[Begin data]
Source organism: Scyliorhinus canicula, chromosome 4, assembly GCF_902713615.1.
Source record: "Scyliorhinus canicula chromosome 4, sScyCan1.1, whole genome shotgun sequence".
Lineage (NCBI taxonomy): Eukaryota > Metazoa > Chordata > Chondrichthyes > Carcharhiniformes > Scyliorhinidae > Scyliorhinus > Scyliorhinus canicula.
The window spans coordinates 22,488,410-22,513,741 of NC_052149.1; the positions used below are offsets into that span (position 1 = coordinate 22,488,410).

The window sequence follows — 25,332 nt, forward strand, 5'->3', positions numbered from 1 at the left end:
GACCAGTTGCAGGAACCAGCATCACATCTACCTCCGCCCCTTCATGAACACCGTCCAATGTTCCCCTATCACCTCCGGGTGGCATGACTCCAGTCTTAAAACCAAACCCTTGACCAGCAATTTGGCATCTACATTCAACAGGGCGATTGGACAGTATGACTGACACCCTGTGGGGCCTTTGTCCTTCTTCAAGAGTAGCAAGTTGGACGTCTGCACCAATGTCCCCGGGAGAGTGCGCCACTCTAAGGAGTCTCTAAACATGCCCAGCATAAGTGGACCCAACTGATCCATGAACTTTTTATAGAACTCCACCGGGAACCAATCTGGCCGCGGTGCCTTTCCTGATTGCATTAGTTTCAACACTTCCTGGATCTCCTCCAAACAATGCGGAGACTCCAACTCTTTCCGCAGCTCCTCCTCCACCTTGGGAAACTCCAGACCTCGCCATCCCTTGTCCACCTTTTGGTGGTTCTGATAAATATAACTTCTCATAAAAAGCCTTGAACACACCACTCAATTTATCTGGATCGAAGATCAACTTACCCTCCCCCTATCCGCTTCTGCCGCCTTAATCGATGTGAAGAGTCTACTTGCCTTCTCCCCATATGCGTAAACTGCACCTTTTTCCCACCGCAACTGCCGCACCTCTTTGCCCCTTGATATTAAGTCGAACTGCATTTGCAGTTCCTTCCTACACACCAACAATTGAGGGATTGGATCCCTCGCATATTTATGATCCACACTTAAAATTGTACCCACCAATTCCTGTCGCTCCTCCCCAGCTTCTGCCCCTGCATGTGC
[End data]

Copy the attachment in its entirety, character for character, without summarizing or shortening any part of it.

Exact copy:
Source organism: Scyliorhinus canicula, chromosome 4, assembly GCF_902713615.1.
Source record: "Scyliorhinus canicula chromosome 4, sScyCan1.1, whole genome shotgun sequence".
Lineage (NCBI taxonomy): Eukaryota > Metazoa > Chordata > Chondrichthyes > Carcharhiniformes > Scyliorhinidae > Scyliorhinus > Scyliorhinus canicula.
The window spans coordinates 22,488,410-22,513,741 of NC_052149.1; the positions used below are offsets into that span (position 1 = coordinate 22,488,410).

The window sequence follows — 25,332 nt, forward strand, 5'->3', positions numbered from 1 at the left end:
GACCAGTTGCAGGAACCAGCATCACATCTACCTCCGCCCCTTCATGAACACCGTCCAATGTTCCCCTATCACCTCCGGGTGGCATGACTCCAGTCTTAAAACCAAACCCTTGACCAGCAATTTGGCATCTACATTCAACAGGGCGATTGGACAGTATGACTGACACCCTGTGGGGCCTTTGTCCTTCTTCAAGAGTAGCAAGTTGGACGTCTGCACCAATGTCCCCGGGAGAGTGCGCCACTCTAAGGAGTCTCTAAACATGCCCAGCATAAGTGGACCCAACTGATCCATGAACTTTTTATAGAACTCCACCGGGAACCAATCTGGCCGCGGTGCCTTTCCTGATTGCATTAGTTTCAACACTTCCTGGATCTCCTCCAAACAATGCGGAGACTCCAACTCTTTCCGCAGCTCCTCCTCCACCTTGGGAAACTCCAGACCTCGCCATCCCTTGTCCACCTTTTGGTGGTTCTGATAAATATAACTTCTCATAAAAAGCCTTGAACACACCACTCAATTTATCTGGATCGAAGATCAACTTACCCTCCCCCTATCCGCTTCTGCCGCCTTAATCGATGTGAAGAGTCTACTTGCCTTCTCCCCATATGCGTAAACTGCACCTTTTTCCCACCGCAACTGCCGCACCTCTTTGCCCCTTGATATTAAGTCGAACTGCATTTGCAGTTCCTTCCTACACACCAACAATTGAGGGATTGGATCCCTCGCATATTTATGATCCACACTTAAAATTGTACCCACCAATTCCTGTCGCTCCTCCCCAGCTTCTGCCCCTGCATGTGC